“The Disappearing Spoon”

The Disappearing Spoon” is written by Sam Kean, the book is 391 pages but really ends at page 346 because past p. 346 are the acknowledgements and notes that explain more in detail about some topics within the book, however I have yet to finish the book due to my location at page 271.

As we all know, I am a fan of fiction and most often write about it in this blog, well I decided to give this book a try knowing that it’s not fiction at all. “The Disappearing Spoon” talks about chemistry (*gasp*), I never thought that I would be reading a book about chemistry but it turned out to be interesting. The author writes about the periodic table and how it influenced some parts of history, since the creation of the periodic table up until now in the twentieth-first century. Reading this book taught me some things, such as why Gandhi hated iodine (I, 53) or why scientists go to gallium (Ga, 31) for pranks. But seriously, the author did put some effort in writing this book (since he was able to research most of the information due to his master’s degree in library science), the amount of facts found in this book is astounding, each topic leads to others but eventually comes back to the original subject. The reason Sam Kean wrote this book is that there “were great stories out there about elements that” people “never got to talk about in chemistry class. “There were hidden and lost stories out there about elements like gold and aluminium (aluminum, the naming situation is complicated) that everyone thinks they know so well.”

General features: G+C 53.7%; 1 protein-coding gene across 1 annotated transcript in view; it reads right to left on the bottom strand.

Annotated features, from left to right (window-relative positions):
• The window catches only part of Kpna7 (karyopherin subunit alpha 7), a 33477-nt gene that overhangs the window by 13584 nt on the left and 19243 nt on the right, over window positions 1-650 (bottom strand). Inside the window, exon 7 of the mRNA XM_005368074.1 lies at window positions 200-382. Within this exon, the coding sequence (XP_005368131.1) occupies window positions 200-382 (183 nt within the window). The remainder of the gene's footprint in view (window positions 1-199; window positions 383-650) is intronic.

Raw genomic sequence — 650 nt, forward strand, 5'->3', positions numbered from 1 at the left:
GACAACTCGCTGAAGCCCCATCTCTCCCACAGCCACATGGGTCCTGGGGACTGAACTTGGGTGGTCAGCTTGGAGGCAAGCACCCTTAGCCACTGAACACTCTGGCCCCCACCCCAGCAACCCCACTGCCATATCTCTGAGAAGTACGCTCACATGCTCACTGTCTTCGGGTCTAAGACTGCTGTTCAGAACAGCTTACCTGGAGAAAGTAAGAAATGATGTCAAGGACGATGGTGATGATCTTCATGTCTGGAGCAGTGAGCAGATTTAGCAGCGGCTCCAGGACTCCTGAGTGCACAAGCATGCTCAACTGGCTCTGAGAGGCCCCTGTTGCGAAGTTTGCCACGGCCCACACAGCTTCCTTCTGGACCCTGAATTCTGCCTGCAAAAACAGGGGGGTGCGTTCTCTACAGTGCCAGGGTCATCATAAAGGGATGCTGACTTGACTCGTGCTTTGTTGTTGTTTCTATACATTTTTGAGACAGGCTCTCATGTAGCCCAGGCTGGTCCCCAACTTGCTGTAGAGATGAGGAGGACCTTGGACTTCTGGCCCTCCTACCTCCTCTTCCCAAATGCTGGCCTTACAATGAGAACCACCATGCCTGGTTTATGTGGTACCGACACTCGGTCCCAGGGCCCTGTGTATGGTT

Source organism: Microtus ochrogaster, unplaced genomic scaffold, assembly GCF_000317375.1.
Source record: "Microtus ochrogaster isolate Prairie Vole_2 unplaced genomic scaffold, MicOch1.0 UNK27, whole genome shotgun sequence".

The book is still going to be relevant in several hundred years because, its about the periodic table, and as we all know, new elements could be found which could mess up the sequencing of the periodic table again and again; elements could have interesting stories behind them and no one would know, this the reason why “The Disappearing Spoon” was written, to show us that some elements have cool or tragic stories behind them. On the other hand, discoveries of new elements in the near future could create more content for books about the periodic table that could be written in the near future. Chemistry may be changing but the periodic table may be the one changing the most in the near future.

 

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